Abstract

We investigated how dopamine (DA) systems contribute to cognitive performance in the domain of learning and attentional flexibility by examining effects of withdrawing DA-ergic medication in patients with Parkinson's disease (PD). Medication remediated impairments in switching between two tasks, thought to depend on circuitry connecting the dorsolateral prefrontal cortex and the posterior parietal cortex to the dorsal caudate nucleus, which is profoundly DA-depleted in PD. By contrast, the same medication impaired probabilistic reversal learning that implicates orbitofrontal cortex– ventral striatal circuitry, which is relatively spared of DA loss in PD. Hence, DA-ergic medication improves or impairs cognitive performance depending on the nature of the task and the basal level of DA function in underlying cortico-striatal circuitry.

Introduction

The mesocorticolimbic dopamine (DA) system is known to play a role in cognitive processes of working memory (Brozoski et al., 1979; Goldman-Rakic, 1992; Castner et al., 2000) and reward-based learning (Hollerman and Schultz, 1998; Schultz et al., 2000). Recent evidence from animal studies suggests a complex, ‘inverted U’ function, whereby excessive, as well as insufficient DA D1 receptor stimulation in the prefrontal cortex (PFC) impairs working memory (Williams and Goldman-Rakic, 1995; Zahrt et al., 1997; Arnsten, 1998). Some psychopharmacological studies in human volunteers have additionally shown differential effects of administration of DA agents depending on baseline levels of performance (Kimberg et al., 1997; Mattay et al., 2000; Mehta et al., 2000). However, direct evidence within subjects for dose-dependent effects of DA on cognition, that is both improvement and impairment, comes exclusively from animal studies (Williams and Goldman-Rakic, 1995; Zahrt et al., 1997; Arnsten, 1998), partly because of the lack of selective compounds suitable for administering to human volunteers.

A different approach to addressing the role of DA in human cognition is investigating disorders that implicate the DA system. Parkinson's disease (PD), associated with nigrostriatal and mesocorticolimbic DA depletion, is accompanied by subtle cognitive impairments even in the early stages, resembling those seen in frontal lobe patients (Taylor et al., 1986; Owen et al., 1995). Although medication with l-Dopa, a precursor affecting primarily levels of DA (Maruyama et al., 1996), ameliorates the motor symptoms in PD, effects of such medication on cognitive functioning are more complex: deleterious, as well as beneficial effects of l-Dopa have been reported (Gotham et al., 1988; Kulisevsky, 1996,2000; Swainson et al., 2000). For example, Gotham et al. observed beneficial effects of l-Dopa on alternating fluency, but detrimental effects on conditional associative learning. They speculated that l-Dopa doses necessary to remedy the DA lack in the putamen may ‘overdose’ any area where DA regions are relatively intact, such as for example the PFC (Gotham et al., 1988). However, the relationship between their tasks and the supposed dissociable underlying neuronal circuitry is unclear. Moreover, there was no significant difference when the ‘on’ and ‘off’ patients were compared directly, but only when the two groups were compared separately with controls.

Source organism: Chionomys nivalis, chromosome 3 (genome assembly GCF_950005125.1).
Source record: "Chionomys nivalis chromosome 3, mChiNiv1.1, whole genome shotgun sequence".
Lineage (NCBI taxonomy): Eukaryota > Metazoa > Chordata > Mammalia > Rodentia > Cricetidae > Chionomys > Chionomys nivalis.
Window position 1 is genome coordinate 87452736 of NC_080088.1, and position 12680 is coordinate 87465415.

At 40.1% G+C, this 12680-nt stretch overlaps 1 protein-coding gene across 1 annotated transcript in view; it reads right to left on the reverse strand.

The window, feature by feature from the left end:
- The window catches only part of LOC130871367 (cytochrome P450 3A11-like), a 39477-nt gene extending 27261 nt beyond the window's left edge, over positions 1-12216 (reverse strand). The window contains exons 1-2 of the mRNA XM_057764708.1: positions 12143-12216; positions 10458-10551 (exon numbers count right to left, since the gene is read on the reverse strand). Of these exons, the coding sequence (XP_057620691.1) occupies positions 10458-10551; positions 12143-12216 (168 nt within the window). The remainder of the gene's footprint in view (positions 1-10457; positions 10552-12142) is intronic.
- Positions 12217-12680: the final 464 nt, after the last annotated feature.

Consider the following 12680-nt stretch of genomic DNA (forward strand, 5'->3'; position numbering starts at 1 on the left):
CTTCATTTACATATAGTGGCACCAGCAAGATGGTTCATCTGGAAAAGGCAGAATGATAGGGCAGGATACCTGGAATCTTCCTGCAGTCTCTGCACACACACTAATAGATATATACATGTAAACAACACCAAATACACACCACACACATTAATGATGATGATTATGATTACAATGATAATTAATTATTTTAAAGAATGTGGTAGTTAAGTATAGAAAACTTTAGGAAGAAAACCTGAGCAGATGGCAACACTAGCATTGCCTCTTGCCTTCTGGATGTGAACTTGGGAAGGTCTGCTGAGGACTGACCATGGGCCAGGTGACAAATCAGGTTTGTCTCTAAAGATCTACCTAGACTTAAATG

At the time of Gotham et al.'s study (Gotham et al., 1988), clear evidence for an imbalance in different brain regions in PD was not yet available. More recently, studies have shown that, in early PD, DA depletion is restricted to the putamen and the dorsal caudate nucleus, only later progressing to more ventral parts of the striatum and the mesocorticolimbic DA system (Kish et al., 1988; Agid et al., 1993). These different parts of the striatum are connected to dissociable cortical areas in relatively segregated cortico-striatal circuits (Rosvold, 1972; Alexander et al., 1986) and accumulating evidence indicates that there is functional differentiation between these circuits (Dias et al., 1996).

Swainson et al. (Swainson et al., 2000) used tasks that have been differentially associated with such dissociable corticostriatal circuitry, among others a spatial recognition memory task and two reversal learning tasks. Whereas spatial recognition memory has been associated with dorsolateral prefrontal areas (Owen et al., 1996), reversal learning has been linked to ventral striatal-orbitofrontal areas in both monkeys (Divac et al., 1967; Jones and Mishkin, 1972; Dias et al., 1996) and humans (Rolls, 1999). Their results indicated that non-medicated PD patients, although impaired on a spatial recognition task, performed significantly better on tasks of reversal learning than medicated PD patients. It was suggested that medication doses sufficient to restore DA function in the worst affected region (the dorsal striatum) could be excessive for less affected systems (i.e. functions subserved by the ventral striatum). Thus, these findings were consistent with the ‘overdose’ hypothesis. However, the medicated patients in this study were clinically more severely disabled than the non-medicated patients, which forms an alternative explanation of the impairment in the medicated and more severely affected PD patients. Therefore, direct evidence for DA-dependent impairments and improvements within the same human subjects has not yet been provided.